8.2. Right to access

Article 18 of the Data Protection Law provides that without prejudice to other relevant laws, the data subject may, in writing or electronically, request from the data controller or data processor the following:

  • to provide them with information relating to the purposes of the processing of personal data;
  • to provide them with a copy of their personal data;
  • to provide them with a description of personal data that the data controller or data processor holds, including data on the contact details of a third party or the categories of third parties who have or had access to personal data;
  • to inform them of the source of the personal data in case their personal data has not been obtained from the data subject; and 
  • to inform them in case their personal data has been transferred to a third country or to an international organization.

8.3. Right to rectification

Article 36 of the Data Protection Law provides that the NCSA may, at the request of the data controller or data processor who has an outdated entry in the register of data controllers and data processors, erase the entry from the register. Article 37 of the Data Protection Law provides that data controllers and data processors must ensure that the data recorded is accurate and, where the data is inaccurate, they have a duty to erase or rectify the personal data without delay.

8.4. Right to erasure

Please refer to the above section regarding the right to rectification.

8.5. Right to object/opt-out

Article 8 of the Data Protection Law provides that the data subject has the right to withdraw their consent at any time.

8.6. Right to data portability

Article 20 of the Data Protection Law provides that the data subject has the right to request from the data controller, in writing or electronically, to resend the personal data concerning them as it was provided to the data controller, in a structured and readable format.

8.7. Right not to be subject to automated decision-making

Article 21 of the Data Protection Law provides for the right not to be subject to a decision based on automated data processing and provides for an exception for when it becomes necessary for entering into, or for the performance of, a contract between the data subject and the data controller.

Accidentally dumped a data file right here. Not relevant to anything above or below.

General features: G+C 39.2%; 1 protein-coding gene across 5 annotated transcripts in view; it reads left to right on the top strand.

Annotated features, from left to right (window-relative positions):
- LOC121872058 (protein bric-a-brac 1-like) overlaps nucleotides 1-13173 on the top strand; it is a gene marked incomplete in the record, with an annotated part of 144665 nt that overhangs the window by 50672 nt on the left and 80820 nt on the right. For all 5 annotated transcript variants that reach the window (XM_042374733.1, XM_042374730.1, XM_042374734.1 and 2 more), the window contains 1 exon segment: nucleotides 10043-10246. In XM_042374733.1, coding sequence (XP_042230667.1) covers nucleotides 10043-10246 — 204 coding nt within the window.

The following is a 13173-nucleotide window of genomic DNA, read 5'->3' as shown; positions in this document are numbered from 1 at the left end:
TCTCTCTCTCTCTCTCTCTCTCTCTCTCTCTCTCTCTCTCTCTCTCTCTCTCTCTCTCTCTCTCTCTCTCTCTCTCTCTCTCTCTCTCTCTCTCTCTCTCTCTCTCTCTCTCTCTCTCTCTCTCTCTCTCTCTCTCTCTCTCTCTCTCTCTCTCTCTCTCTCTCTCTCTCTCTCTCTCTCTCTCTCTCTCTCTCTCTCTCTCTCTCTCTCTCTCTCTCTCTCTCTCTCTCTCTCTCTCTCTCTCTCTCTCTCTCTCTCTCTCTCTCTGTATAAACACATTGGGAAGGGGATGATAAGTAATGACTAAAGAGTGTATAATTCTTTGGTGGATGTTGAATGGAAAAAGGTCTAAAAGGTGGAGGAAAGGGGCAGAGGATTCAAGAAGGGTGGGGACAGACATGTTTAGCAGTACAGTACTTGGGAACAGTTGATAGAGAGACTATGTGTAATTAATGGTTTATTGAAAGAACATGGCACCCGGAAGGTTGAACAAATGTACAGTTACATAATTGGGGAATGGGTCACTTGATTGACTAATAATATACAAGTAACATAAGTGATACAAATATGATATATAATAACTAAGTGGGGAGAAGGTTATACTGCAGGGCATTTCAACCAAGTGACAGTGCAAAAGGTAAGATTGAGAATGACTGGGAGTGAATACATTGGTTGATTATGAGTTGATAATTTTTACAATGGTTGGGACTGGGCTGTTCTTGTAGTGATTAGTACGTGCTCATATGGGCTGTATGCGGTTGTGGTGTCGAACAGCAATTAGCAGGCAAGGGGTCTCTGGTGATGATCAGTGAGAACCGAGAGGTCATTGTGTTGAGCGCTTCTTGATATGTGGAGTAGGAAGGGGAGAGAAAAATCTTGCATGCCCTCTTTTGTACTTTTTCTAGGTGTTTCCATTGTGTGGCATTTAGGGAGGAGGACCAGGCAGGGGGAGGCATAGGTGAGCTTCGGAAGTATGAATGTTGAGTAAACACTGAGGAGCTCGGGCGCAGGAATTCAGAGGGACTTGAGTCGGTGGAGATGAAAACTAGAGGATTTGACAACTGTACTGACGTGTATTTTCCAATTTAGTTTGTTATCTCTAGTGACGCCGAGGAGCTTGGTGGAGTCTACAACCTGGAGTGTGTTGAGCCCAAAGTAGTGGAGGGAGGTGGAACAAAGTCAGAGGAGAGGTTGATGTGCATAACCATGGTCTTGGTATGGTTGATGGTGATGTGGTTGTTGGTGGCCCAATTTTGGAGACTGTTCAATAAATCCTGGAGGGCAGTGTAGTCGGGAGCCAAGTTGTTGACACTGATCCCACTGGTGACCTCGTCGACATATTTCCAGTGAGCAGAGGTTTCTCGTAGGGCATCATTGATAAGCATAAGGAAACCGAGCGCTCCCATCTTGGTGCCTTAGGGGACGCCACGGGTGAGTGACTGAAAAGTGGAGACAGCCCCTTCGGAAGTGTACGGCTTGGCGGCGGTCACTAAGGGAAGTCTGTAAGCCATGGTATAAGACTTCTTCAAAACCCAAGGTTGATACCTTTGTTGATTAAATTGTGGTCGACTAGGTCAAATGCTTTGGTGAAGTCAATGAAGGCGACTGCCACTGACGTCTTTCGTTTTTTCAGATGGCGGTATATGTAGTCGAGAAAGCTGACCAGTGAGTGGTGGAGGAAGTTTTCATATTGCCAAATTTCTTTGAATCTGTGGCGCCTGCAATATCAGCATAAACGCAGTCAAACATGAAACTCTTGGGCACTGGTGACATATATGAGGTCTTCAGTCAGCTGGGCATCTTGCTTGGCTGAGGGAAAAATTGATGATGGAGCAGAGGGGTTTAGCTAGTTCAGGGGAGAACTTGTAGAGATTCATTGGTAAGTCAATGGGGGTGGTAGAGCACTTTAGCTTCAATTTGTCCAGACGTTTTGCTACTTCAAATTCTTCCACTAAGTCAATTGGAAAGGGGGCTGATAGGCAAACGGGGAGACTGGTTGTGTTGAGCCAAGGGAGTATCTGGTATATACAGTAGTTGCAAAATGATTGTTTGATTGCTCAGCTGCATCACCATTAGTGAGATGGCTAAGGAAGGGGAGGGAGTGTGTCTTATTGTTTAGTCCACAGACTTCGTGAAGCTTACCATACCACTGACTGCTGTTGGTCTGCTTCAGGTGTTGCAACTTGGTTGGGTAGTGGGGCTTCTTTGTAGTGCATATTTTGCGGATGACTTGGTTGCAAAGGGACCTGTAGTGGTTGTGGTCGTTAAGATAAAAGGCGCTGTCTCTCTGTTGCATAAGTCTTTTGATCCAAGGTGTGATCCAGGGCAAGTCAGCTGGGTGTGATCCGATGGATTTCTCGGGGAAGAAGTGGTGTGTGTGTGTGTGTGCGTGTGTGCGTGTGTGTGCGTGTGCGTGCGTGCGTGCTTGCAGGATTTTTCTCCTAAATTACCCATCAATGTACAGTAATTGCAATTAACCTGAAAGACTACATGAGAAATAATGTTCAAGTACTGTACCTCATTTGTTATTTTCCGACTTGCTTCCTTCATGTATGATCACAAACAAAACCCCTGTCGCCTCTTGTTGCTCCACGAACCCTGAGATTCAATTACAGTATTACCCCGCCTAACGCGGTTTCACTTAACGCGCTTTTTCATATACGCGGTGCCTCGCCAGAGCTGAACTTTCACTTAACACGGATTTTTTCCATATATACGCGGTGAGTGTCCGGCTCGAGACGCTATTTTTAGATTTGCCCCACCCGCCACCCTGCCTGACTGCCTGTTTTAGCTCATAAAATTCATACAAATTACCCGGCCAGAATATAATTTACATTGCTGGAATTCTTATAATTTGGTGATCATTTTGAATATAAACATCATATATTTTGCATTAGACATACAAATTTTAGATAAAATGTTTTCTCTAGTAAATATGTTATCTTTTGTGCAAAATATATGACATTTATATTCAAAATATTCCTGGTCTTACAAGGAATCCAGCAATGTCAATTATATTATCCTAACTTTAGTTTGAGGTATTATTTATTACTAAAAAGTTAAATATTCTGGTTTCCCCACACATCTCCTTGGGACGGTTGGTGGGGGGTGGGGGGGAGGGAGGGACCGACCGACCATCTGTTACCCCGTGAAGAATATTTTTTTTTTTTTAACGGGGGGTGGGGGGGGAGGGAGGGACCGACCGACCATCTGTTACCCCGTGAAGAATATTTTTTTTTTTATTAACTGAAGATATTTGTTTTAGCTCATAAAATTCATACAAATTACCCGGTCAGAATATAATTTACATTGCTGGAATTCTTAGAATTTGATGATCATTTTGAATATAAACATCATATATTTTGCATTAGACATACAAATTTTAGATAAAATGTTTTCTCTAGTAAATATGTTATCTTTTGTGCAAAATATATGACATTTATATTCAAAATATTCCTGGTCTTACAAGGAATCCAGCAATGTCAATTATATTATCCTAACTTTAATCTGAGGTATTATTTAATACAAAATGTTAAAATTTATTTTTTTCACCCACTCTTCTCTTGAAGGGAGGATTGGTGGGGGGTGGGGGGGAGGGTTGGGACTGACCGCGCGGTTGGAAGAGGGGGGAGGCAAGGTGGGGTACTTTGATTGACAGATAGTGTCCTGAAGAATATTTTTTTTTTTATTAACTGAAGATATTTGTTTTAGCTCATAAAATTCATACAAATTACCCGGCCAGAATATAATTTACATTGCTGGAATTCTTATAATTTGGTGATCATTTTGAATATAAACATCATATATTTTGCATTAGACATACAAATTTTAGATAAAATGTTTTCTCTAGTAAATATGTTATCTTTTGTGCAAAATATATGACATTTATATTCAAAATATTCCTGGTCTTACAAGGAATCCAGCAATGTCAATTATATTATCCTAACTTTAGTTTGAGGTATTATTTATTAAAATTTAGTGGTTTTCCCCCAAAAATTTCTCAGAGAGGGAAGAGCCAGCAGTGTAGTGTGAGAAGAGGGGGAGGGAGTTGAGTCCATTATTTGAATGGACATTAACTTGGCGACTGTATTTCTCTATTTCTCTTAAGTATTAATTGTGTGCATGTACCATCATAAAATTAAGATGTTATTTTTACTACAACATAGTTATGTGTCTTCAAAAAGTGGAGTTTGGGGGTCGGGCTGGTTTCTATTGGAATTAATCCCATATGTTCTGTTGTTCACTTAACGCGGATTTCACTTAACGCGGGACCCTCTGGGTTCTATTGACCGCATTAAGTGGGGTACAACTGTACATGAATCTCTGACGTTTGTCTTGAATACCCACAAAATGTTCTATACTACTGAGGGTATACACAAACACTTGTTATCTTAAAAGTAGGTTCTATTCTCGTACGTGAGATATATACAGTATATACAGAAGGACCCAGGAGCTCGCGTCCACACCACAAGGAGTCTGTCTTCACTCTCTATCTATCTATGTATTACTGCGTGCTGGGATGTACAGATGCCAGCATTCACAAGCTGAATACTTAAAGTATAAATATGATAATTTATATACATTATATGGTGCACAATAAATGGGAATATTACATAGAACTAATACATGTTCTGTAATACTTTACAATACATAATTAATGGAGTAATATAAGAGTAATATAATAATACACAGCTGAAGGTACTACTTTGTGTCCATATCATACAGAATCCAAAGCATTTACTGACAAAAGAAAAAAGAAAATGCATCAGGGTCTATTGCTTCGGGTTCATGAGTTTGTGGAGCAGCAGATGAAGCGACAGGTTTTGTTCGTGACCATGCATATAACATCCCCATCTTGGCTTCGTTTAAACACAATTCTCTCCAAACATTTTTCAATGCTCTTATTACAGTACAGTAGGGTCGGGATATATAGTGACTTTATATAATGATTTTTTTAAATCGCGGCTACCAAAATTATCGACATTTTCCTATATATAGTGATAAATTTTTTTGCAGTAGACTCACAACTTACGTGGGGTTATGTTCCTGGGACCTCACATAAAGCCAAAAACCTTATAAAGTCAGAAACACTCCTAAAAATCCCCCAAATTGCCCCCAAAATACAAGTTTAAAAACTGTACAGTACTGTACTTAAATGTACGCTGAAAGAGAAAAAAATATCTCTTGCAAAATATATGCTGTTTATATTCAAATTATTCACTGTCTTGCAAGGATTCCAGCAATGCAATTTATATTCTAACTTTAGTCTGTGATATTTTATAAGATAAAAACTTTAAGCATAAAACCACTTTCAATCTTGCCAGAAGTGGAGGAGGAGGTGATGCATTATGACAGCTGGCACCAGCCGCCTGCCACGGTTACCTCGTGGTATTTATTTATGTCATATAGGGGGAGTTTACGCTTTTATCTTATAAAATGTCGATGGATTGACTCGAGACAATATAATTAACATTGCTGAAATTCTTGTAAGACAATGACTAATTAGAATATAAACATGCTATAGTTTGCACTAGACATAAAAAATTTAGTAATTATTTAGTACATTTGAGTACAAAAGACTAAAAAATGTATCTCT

8.8. Other rights

Not applicable. 

9. Penalties

  • Unlawful access, collection, use, share, transfer, or disclosure of personal data: Article 56 of the Data Protection Law provides for a sentence of not less than one to three years, and a fine not less than RWF 700,000 (approx. $590) to RWF 10 million (approx. $8,490) upon conviction.
  • Unlawful re-identification of de-identified personal data: Article 57 of the Data Protection Law provides for a sentence of for a sentence of not less than three years to five years, and a fine not less than RWF 700,000 (approx. $590) to RWF 10 million (approx. $8,490) upon conviction.
  • Unlawful destruction, erasure, conceal, or alteration of personal data: Article 58 of the Data Protection Law provides for a sentence of not less than one to three years, and a fine not less than RWF 700,000 (approx. $590) to RWF 10 million (approx. $8,490) upon conviction.
  • Unlawful sale of personal data: Article 59 of the Data Protection Law provides for a sentence of not less than five years to seven years, and a fine not less than RWF 12 million (approx. $10,190) to RWF 15 million (approx. $12,740) upon conviction.
  • Unlawful collection or processing of sensitive personal data: Article 60 of the Data Protection Law provides for a sentence of not less than seven to 10 years, and a fine not less than RWF 20 million (approx. $16,980) to RWF 25 million (approx. $21,230) upon conviction.
  • Providing false information: Article 61 of the Data Protection Law provides for a sentence of not less than one to three years, and a fine not less than RWF 3 million (approx. $2,550) to RWF 5 million (approx. $4,250) upon conviction.
  • Operating without a registration certificate: Article 53 of the Data Protection Law provides a fine of not less than RWF 2 million (approx. $1,700), but not more than RWF 5 million (approx. $4,250), or 1% of the global turnover of the preceding financial year; or in the event of a corporate body or a legal entity, it is liable to 1% of the global turnover of the preceding financial year.
  • In the case of a corporate body: Article 62(2) of the Data Protection Law provides for a fine of 5% of its annual turnover of the previous financial year upon conviction of any of the above breaches of the law.

9.1 Enforcement decisions

There are no enforcement decisions as of yet.